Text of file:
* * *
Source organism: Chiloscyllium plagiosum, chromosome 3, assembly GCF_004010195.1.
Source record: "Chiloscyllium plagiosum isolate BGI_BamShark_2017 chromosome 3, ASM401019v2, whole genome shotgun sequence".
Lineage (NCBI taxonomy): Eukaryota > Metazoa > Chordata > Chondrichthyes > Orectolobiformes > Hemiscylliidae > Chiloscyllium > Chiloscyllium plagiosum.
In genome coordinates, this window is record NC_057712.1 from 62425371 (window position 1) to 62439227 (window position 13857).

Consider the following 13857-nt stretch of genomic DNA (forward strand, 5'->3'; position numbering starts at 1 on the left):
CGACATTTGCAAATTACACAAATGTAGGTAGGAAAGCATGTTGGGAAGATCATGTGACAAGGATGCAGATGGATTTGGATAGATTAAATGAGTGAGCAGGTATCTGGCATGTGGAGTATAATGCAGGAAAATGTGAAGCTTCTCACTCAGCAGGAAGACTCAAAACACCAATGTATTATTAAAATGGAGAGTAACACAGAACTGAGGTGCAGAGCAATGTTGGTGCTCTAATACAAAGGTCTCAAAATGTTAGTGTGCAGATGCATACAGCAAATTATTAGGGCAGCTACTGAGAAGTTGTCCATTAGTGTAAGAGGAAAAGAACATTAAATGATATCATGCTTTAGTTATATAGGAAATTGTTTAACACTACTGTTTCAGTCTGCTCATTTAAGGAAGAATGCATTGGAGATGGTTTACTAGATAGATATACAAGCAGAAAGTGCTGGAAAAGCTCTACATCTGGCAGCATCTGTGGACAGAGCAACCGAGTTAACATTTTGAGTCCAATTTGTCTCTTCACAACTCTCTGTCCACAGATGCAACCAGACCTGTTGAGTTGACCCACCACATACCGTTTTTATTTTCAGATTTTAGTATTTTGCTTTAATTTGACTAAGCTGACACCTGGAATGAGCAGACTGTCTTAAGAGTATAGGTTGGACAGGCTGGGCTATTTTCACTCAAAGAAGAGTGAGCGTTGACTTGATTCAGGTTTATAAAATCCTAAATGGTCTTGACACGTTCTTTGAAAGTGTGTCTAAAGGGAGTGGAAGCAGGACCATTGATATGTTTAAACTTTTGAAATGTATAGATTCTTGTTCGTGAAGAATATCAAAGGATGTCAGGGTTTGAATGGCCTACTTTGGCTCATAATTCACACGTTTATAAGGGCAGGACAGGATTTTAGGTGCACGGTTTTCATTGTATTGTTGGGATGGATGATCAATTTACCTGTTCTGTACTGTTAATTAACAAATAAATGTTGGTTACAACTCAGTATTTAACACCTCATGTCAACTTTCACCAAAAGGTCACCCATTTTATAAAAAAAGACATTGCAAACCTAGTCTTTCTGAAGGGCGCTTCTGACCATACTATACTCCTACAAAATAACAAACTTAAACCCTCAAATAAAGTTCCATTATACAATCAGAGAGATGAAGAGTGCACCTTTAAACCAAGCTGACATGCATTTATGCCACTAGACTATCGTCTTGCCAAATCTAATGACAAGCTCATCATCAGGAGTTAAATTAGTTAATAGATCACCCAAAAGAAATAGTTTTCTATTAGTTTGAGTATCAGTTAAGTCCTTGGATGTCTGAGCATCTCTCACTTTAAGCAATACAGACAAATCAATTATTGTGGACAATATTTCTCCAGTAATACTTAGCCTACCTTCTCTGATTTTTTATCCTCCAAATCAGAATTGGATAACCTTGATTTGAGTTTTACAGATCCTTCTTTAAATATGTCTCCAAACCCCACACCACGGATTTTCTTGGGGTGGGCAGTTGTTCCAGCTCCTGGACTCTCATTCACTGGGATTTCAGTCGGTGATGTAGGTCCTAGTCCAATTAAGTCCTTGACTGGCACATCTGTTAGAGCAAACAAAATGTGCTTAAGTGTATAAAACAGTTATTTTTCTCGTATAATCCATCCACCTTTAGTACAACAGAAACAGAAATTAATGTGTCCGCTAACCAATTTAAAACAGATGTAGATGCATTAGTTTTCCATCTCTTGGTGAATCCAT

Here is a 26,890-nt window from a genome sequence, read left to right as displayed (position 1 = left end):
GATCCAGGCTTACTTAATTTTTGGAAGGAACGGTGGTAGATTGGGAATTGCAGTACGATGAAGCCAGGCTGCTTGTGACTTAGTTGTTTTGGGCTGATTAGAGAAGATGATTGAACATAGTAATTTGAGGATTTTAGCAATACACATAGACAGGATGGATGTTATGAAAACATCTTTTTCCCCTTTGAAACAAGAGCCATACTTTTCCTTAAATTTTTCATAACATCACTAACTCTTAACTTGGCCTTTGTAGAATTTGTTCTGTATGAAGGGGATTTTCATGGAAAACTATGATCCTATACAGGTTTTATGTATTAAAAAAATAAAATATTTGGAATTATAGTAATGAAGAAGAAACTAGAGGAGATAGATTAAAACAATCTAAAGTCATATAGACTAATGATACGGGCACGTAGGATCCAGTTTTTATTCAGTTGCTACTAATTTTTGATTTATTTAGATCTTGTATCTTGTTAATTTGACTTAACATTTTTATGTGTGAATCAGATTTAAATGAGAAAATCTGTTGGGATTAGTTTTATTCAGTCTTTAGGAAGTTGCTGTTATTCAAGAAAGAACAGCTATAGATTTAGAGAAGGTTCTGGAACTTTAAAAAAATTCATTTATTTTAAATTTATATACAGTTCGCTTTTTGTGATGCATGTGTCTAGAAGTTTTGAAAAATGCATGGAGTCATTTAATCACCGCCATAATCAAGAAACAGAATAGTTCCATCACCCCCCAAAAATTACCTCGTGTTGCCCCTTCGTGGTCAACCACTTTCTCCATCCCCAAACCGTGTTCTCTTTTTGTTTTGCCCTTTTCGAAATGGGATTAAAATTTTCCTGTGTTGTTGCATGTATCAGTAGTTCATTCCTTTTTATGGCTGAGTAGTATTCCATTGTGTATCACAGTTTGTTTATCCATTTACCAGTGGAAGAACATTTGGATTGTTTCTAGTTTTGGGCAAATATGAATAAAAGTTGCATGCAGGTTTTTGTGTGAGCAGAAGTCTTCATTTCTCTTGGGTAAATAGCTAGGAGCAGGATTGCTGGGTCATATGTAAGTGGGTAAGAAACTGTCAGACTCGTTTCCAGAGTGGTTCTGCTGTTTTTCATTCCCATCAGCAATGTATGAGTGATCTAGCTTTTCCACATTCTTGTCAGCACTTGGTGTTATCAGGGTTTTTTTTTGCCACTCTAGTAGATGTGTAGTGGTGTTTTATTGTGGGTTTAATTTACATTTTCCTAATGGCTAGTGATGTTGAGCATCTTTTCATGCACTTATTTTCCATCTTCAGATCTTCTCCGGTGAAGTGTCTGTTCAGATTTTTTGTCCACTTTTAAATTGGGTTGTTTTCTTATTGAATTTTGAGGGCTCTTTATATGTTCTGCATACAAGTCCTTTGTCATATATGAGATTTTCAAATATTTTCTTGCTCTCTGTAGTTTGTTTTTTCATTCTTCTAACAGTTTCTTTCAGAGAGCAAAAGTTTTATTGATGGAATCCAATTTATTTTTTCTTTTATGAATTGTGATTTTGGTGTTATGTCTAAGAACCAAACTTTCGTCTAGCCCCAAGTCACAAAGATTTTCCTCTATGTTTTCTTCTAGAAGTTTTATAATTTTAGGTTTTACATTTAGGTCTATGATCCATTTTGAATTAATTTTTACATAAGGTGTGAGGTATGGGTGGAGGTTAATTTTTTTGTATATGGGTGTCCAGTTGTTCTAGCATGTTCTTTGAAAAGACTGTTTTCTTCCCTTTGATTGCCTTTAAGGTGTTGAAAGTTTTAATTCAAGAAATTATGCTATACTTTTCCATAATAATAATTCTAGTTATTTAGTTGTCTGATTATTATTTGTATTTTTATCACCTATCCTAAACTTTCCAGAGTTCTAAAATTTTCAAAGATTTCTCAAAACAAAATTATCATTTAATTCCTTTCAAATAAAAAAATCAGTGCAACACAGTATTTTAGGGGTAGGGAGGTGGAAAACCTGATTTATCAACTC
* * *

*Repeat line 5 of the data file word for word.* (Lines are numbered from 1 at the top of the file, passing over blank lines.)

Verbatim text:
Consider the following 13857-nt stretch of genomic DNA (forward strand, 5'->3'; position numbering starts at 1 on the left):